Monday 25 September 2017

Edna: An upcoming documentary has new revelations from Ireland's most scandalous writer

Glamorous, mysterious, impulsive, scandalous -- Edna O'Brien has been all of these things and more.



Her books -- sensual potboilers set in Holy Catholic Ireland, back when it really was holy and Catholic -- prompted condemnation in the pulpits and book-burning in the streets.

In the 1960s, Edna was reputed to be one of the most beautiful women in swinging London.

Next week, a documentary will disclose new intimate details about the private life of the Clare author, who, in 1960, shot to infamy with her first book, 'The Country Girls'.

It was promptly banned in Ireland, though this didn't prevent it becoming a bestseller.

Speaking to filmmaker Charlie McCarthy, she confesses to having taken hallucinogenic drugs in therapy and recollects her wild years in London, when she was a fast-living socialite, entertaining Jane Fonda, Paul McCartney, Marlon Brando, Judy Garland, Robert Mitchum and others.

"In a way, she is almost a victim of having an extraordinary life," says Charlie. "It distracts you from her writing.

"She talks very excitably about life in 1960s and 1970s London, and all the amazing people she met and perhaps flirted with. In the end, she leaves us hanging. She isn't one to be crude about these things."

In 1960s Ireland, a place of rattling rosary beads, black tea and swivel-eyed clergy, Edna was a poster child for fallen womanhood.

She was sexually adventurous, falling pregnant by her future husband before they'd tied the knot, and sensationally divorcing him.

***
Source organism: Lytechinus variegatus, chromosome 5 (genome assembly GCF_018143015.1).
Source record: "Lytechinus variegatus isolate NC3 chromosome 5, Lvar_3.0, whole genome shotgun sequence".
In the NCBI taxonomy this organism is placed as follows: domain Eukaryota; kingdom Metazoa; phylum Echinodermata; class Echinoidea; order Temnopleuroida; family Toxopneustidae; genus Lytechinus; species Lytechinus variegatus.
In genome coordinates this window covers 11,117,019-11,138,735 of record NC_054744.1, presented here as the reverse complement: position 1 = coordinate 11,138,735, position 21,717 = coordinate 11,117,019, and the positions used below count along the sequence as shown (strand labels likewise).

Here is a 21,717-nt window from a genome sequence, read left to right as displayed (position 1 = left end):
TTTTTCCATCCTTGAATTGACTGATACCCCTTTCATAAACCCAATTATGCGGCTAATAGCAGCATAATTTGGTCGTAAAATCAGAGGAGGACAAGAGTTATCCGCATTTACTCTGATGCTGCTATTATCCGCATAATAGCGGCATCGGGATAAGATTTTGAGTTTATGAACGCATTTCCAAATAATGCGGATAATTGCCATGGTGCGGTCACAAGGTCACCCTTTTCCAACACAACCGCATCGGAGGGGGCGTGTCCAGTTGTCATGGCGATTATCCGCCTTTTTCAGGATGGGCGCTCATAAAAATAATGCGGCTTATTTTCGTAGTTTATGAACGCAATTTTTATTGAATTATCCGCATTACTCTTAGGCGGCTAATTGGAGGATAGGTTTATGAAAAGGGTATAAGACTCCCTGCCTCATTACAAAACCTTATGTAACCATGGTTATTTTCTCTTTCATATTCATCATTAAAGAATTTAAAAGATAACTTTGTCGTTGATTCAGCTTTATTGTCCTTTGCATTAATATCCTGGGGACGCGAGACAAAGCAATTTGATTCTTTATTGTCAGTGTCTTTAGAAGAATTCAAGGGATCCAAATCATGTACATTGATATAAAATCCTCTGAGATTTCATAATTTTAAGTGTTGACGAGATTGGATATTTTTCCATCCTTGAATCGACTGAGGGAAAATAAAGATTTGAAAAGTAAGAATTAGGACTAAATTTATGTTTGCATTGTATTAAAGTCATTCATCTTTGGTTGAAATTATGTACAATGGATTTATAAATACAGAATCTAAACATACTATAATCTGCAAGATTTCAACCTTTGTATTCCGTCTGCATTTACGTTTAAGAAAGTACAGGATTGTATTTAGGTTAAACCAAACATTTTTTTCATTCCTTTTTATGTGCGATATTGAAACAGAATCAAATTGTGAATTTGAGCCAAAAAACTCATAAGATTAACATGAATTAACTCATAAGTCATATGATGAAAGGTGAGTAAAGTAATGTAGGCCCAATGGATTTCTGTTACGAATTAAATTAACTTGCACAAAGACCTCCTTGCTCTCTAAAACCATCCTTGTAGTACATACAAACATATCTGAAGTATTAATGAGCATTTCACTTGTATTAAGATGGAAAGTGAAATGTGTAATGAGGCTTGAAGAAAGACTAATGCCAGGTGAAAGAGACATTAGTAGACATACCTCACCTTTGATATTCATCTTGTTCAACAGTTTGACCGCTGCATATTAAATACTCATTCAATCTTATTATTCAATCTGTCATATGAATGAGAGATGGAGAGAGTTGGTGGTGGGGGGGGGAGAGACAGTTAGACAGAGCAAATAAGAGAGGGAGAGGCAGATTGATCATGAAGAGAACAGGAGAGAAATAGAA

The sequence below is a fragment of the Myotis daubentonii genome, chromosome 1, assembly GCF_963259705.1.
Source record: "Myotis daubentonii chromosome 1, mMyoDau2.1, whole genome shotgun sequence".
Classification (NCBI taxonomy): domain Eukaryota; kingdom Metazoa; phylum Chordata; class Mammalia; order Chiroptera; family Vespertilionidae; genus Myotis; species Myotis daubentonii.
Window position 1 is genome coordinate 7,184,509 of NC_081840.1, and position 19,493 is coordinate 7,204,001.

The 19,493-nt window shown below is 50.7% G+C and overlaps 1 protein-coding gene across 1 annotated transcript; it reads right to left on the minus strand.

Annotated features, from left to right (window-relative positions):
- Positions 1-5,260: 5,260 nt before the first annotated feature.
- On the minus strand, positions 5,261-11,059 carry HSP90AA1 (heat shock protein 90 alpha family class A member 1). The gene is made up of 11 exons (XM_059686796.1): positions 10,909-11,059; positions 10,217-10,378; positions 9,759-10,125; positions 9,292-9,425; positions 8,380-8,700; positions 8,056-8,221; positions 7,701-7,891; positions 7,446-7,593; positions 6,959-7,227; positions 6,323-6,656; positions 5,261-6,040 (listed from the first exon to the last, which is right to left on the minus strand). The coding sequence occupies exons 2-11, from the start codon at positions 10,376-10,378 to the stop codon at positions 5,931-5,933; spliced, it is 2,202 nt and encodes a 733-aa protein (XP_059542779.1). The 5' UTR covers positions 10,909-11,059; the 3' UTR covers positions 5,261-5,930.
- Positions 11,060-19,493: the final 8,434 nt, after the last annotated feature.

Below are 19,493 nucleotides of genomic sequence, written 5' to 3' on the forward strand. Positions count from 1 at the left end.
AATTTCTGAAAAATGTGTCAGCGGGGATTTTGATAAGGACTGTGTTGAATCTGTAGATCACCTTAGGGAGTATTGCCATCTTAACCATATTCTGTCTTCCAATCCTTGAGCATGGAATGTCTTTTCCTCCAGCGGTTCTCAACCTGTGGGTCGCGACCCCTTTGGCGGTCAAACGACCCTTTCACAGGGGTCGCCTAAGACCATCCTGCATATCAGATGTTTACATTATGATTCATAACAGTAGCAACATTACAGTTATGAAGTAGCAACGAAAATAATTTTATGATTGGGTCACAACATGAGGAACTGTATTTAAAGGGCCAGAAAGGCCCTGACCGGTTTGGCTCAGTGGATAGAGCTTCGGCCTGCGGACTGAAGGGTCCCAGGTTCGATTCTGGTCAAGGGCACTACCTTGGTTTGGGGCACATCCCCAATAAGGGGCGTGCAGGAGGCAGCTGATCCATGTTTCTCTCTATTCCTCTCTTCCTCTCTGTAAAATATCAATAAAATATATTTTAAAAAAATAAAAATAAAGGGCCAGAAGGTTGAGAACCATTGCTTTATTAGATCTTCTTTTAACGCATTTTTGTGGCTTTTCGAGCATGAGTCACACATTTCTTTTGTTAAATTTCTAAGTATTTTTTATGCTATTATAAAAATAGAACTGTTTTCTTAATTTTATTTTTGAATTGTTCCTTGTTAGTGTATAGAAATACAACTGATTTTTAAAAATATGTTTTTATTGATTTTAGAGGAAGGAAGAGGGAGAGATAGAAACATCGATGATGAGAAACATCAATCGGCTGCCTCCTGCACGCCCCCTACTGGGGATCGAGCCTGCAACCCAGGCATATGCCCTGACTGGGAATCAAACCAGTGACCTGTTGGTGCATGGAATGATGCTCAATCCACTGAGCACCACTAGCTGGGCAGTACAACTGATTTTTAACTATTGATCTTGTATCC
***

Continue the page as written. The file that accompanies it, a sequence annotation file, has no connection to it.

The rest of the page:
She was a TMZ star in an era before the celebrity gossip industry existed.

Sex was, without question, a defining influence through her life.

However, the author, now 82, is, in this one respect, uncharacteristically demure, keeping her counsel as to whose bed she did or didn't share.

Tuesday's documentary -- which precedes the publication of her memoirs in October -- does not unseal her lips.

"I did circle around that issue," says Charlie. "She said, on camera, 'It's my secret and I'm not going to tell you about it'.

She is not for naming anyone. She won't be naming them in her memoir, so far as I understand it."

The filmmaker defends Edna against the image people create of her.

"I think people project on to her in some ways," Charlie continues. "In the 1960s and 1970s in Ireland she was an emblem of everything you weren't supposed to be. People were fascinated.

"She would say herself, and I think it is true to say, that she couldn't have written all of those books if she was having all those affairs. She worked very hard and wrote so many novels. You do not toss off a novel if all you are doing is having affairs."

As to speculation about her love life, she has declined to comment in anything but the vaguest terms.

"I had one or two affairs, but they were clandestine," she said in 2011.

"I don't think I could have written so much if I were living with someone. I would have felt guilty about neglecting that person."

She was, then, an extremely sensual person.

Sex, she said in a conversation with writer Philip Roth in the early 1980s, "became the central thing in my life, the goal. I was very prone to the Mr Heathcliff, the Mr Rochester syndrome. My sexual life is pivotal to me".

A strong woman, Edna nonetheless often felt dominated and defined by the men in her world.

The first to so affect her was her father, who drank and gambled. Speaking to Philip Roth in 1984 for 'The New York Times', she seemed half in awe of, half angry towards him.

"Since he died I have written a play about him embodying all his traits -- his anger, his sexuality, his rapaciousness, etc -- and now I feel differently toward him," she said.